On Wednesday, 24 privacy and civil liberties groups sent a letter raising concerns about the legislation to the sponsors. The bill gives the new National Center for Cybersecurity and Communications "significant authority" over critical infrastructure, but doesn't define what critical infrastructure is covered, the letter said.
Without a definition of critical infrastructure there are concerns that "it includes elements of the Internet that Americans rely on every day to engage in free speech and to access information," said the letter, signed by the Center for Democracy and Technology, the American Civil Liberties Union, the Electronic Frontier Foundation and other groups.
"Changes are needed to ensure that cybersecurity measures do not unnecessarily infringe on free speech, privacy, and other civil liberties interests," the letter added.
Works in China, after all.
Am I the only one who does not believe ANYTHING obammy or his regime says?
However, this sort of talk is making a lot of people madder—and hopefully, they will replace a lot of congresscritters in the upcoming election, thereby neutering a lot of their power.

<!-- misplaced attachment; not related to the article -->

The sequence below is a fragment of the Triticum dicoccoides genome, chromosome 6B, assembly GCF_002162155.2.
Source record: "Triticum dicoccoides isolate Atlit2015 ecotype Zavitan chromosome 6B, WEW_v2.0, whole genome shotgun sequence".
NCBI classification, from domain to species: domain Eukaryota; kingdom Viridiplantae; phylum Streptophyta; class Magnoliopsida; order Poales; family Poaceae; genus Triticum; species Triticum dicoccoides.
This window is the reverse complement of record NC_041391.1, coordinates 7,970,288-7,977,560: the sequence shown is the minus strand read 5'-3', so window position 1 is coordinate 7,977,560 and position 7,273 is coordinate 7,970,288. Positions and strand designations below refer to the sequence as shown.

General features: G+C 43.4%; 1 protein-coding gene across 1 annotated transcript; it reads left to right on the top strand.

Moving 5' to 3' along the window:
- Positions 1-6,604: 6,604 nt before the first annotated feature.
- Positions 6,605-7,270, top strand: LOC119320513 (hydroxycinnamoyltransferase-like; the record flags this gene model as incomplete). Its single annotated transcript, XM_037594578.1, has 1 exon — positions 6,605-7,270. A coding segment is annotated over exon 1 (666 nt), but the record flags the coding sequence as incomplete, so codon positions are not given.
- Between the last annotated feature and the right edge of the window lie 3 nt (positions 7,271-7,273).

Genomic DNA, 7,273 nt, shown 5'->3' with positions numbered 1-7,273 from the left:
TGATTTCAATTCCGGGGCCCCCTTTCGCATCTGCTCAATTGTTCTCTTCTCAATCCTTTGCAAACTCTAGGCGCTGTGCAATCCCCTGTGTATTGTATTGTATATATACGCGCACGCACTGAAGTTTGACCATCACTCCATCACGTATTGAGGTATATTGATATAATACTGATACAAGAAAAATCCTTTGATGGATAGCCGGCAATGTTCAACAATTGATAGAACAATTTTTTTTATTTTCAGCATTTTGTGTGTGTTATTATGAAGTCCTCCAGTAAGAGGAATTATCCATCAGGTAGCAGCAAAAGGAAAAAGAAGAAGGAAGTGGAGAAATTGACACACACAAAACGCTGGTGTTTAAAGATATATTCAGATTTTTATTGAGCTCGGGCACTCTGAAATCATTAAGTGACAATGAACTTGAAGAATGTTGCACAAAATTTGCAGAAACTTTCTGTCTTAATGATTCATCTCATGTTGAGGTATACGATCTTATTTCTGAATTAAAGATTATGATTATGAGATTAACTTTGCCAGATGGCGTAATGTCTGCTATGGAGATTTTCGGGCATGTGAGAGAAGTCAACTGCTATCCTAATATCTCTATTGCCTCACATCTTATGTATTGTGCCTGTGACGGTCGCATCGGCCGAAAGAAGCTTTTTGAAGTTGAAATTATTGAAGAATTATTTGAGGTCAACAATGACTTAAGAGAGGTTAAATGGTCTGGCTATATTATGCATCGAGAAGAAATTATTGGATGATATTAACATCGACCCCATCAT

No basil, you are definitely not the only one.
As if Obama cares about limits on power defined in the law or in the US Constitution.
He has already shown that he will ignore the Constitutional limits on Presidential powers, break any law and do what he wants, when he wants.
And the rumpswabbers in congress are only too happy to follow their tyrannical half-black messiah down the road to despotism, and Soviet style socialism.
Is this the bill that will allow them to “black box” all internet connections or is that tied to the FCC regulation changes? I am getting confused with this massive onslaught of government.
Elections have consequences.
somebody ping the ham radio guys.
Imagine if this had been tried while Bush and Cheney were in office. Every wacko leftist from 12 years old to 104 would be screaming their collective heads off.
LOL! I didn’t think so-——at least not the only one here.
Hard to keep track of which critical Constitutional guarantees have been decimated from day to day these days, isn’t it?
Yep. Elect leftists and their useful idiots and this is what you get.
When you’ve got the ACLU and conservative bloggers saying the same thing about a bill DC should freeze over.
It’s a great day for fascism!
Thank you RINOs! :) Selling us out one freedom at a time. :)
Senator Joe Lieberman and other bill sponsors have refuted the charges that the Protecting Cyberspace as a National Asset Act gives the president an Internet "kill switch." Instead, the bill puts limits on the powers the president already has to cause "the closing of any facility or stations for wire communication" in a time of war, as described in the Communications Act of 1934, they said in a breakdown of the bill published on the Senate Homeland Security and Governmental Affairs Committee website.I'm sure it will be used against CAIR and the many other Islamofascist orgs. /sarc
Misleading headline: not the full Senate, just a committee.
Dang. They should fix that.
I'm going back to smoke signals!